One year after tsunami livelihoods recovering fast
More than half of people are back to work and economies are fast returning to normal less than one year after the tsunami, according to a new report by Oxfam International. The new report, 'Back to Work' shows how one year after the tsunami hit, up to 60% of people who lost their jobs are earning a living again, and by the end of 2006 it is estimated that 85% of jobs will have been restored.
The new report, 'Back to Work,' shows how one year after the tsunami hit, up to 60% of people who lost their jobs are earning a living again, and by the end of 2006 it is estimated that 85% of jobs will have been restored.
The report also shows that:
- By 2007 1.4 million people will have been lifted out of the poverty that they were forced into by the tsunami.
- 84% of the fishing boats destroyed in Sri Lanka have been rebuilt or replaced; in Aceh almost 70% of damaged fishing boats have been delivered or are being constructed.
- Even by August the fish catch in Sri Lanka – having dropped by 95% – was back up to 70% of its previous level.
- Thousands of hectares of land have already been desalinated, saline resistant plants have been introduced, and farmers have already had successful harvests.
According to community surveys, those affected by the tsunami placed the restoration of livelihoods at the top of their list of priorities, even above shelter.
"One year on, well over half of people who lost their jobs are already back at work, most of the destroyed fishing boats have been replaced and thousands of hectares of farm land have been cleared and replanted. There are of course problems that remain and continued support is essential if we are to safeguard the progress made. But the public's generous response and the resilience of local people has made the rebuilding of people's livelihoods one of the most impressive aspects of the entire aid operation," said Jeremy Hobbs, Executive Director of Oxfam International.
According to the report, the scale of the damage to the economies of the affected countries threatened to push 2 million people into poverty:
- One million jobs were lost due to the tsunami.
- 64,000 hectares of agricultural land were damaged and contaminated – an area 6 times the size of Paris, or twice the size of London.
- In Aceh, unemployment rocketed from 1 in 14 (7%) to 1 in 3 (33%). In the affected districts of Sri Lanka it more than doubled from 9% to 20%.
- As well as losing their jobs, people also lost all their savings – often kept in the form of cash, jewellery or property.
- The worst affected livelihoods were fishing families, small-scale farmers, labourers, those running small businesses, and the tourism sector.
- 65% of the fishing fleet in Sri Lanka was destroyed, together with 10 out of 12 fishing ports; in Aceh 70% of fishing fleet was destroyed; in India 70,000 boats were destroyed or damaged.
"One year after the tsunami we are seeing an impressive recovery. Getting people back to work, as well as giving them an income and some control over their future, has been critical in helping them deal with the trauma of what happened. Of course there's still more to do and real difficulties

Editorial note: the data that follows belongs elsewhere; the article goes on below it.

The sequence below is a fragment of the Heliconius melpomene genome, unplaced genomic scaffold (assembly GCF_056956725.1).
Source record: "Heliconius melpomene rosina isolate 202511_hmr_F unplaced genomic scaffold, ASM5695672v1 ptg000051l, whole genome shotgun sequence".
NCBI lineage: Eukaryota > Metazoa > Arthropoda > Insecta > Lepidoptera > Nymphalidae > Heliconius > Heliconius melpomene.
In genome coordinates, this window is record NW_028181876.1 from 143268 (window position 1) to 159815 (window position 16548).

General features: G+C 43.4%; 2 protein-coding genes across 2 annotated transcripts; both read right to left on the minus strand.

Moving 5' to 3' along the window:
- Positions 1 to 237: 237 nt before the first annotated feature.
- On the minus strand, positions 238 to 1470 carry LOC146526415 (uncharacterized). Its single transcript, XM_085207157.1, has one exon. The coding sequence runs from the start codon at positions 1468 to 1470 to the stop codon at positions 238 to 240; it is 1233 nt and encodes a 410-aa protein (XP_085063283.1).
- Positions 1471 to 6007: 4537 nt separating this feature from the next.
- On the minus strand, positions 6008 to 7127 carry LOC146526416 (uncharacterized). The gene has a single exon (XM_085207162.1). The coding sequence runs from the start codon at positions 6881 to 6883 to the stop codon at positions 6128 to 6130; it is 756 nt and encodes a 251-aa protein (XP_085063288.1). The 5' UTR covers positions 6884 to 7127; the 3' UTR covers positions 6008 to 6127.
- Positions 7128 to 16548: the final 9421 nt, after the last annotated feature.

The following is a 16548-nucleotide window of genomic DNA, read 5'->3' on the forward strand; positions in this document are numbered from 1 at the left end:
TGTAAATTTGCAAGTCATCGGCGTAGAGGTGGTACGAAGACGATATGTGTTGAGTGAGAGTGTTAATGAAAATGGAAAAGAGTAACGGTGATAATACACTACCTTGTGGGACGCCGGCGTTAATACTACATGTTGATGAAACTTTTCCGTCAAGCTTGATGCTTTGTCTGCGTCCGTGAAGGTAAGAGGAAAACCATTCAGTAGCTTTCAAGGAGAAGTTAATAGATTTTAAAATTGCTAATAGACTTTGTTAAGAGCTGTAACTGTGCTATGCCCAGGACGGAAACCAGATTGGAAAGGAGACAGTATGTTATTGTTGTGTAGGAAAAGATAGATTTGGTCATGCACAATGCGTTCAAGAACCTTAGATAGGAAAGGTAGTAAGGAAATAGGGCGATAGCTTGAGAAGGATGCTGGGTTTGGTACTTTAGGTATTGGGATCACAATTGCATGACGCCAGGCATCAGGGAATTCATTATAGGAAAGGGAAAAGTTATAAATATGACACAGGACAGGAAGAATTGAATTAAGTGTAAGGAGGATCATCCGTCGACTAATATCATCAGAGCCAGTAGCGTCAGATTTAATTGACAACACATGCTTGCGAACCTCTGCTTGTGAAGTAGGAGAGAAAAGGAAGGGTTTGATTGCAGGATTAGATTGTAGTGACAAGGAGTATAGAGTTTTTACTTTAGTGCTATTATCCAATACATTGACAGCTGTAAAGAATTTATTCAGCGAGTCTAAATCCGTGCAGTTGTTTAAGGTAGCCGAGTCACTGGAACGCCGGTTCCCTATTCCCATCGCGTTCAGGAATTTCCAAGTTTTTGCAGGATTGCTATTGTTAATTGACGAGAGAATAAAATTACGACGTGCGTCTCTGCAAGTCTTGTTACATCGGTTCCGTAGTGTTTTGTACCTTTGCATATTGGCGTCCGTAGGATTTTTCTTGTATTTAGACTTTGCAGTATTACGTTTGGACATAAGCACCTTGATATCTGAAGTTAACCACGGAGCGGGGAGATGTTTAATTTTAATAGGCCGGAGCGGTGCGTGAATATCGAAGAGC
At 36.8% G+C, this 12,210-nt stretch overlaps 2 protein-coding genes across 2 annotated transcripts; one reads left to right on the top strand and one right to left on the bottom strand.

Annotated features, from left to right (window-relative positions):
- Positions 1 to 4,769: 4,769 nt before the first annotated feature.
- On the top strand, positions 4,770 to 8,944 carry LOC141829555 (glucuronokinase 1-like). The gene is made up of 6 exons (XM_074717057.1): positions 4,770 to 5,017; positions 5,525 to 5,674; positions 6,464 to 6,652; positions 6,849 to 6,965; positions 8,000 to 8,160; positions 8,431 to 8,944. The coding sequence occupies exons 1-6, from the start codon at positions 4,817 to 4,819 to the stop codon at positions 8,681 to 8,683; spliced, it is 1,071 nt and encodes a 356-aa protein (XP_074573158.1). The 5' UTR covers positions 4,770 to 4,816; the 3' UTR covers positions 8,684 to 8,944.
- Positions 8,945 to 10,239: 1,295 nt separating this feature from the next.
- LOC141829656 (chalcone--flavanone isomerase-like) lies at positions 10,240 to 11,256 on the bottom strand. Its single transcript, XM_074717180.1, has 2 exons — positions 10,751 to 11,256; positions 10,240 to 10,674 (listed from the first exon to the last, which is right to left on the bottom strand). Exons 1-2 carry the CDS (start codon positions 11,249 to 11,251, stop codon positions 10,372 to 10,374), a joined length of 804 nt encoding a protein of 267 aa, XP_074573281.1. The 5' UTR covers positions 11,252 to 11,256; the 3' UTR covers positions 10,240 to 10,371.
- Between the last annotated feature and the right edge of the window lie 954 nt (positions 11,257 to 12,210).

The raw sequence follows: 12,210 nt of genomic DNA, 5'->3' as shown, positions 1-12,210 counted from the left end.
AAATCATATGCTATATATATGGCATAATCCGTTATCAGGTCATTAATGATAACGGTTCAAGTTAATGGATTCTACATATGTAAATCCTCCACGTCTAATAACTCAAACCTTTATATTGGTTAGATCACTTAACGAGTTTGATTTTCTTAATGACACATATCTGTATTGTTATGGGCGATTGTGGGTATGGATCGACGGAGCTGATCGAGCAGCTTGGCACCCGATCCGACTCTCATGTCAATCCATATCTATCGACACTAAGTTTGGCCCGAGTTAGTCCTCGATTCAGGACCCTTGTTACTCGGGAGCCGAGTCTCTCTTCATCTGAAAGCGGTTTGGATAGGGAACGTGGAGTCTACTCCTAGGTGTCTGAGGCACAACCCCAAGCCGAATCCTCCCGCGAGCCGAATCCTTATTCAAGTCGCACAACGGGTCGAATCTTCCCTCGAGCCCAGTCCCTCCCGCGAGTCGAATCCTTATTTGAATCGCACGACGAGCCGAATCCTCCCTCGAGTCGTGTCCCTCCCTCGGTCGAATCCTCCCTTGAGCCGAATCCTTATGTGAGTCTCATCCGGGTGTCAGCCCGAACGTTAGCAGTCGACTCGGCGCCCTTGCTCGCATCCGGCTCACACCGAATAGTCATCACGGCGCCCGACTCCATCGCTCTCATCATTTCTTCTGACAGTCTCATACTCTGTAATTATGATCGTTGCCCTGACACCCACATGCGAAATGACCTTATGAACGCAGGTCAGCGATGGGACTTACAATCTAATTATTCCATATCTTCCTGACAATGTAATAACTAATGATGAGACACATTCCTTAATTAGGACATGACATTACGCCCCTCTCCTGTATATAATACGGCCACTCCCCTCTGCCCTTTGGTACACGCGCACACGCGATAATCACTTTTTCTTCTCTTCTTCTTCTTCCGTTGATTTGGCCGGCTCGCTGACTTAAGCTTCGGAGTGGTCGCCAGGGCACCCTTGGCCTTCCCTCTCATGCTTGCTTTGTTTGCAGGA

remain but we are well on the road to recovery," said Hobbs.
Oxfam has spent its largest block of money, $27million in the first 9 months, on assisting people regain their livelihoods. Working with others Oxfam has helped 375,000 people back into work. The initial interventions – which many agencies engaged in on a larger scale than previously – were 'cash for work', where beneficiaries were paid for basic work which varied from desalinating farm land and clearing rubble to rebuilding houses and burying bodies. This program helped provide the beneficiaries with more choices and control over their options and helped to rapidly stimulate the economy. According to the report these programs were also critical in helping to provide people with a return to some routine and normality, helping them through the trauma of the tsunami.
The report also identifies some of the continuing problems:
- It will take between 2 and 5 years for the soil to return to full productivity.
- In some cases fishing communities are being given new land which is too far away from the sea to sustain their livelihoods.
- The lack of access for local communities to markets before the tsunami remains a problem.
- The need to ensure that assistance is not only targeted on the most high profile livelihoods.
Oxfam and other aid agencies have also given out thousands of small grants to restart businesses and replace infrastructure. Much of Oxfam's livelihoods work has targeted women as they can be neglected in the aid response and their jobs often help see the family through the low season of agriculture, tourism or fishing.
Back to work: How people are recovering their livelihoods 12 months after the tsunami Oxfam Briefing Paper 84, pdf 149kb
For more details, video material, a copy of the report, or interviews, please contact:
Brendan Cox or Sarah Jacobs + 44 1865 47 24 98 or + 44 7957 120 853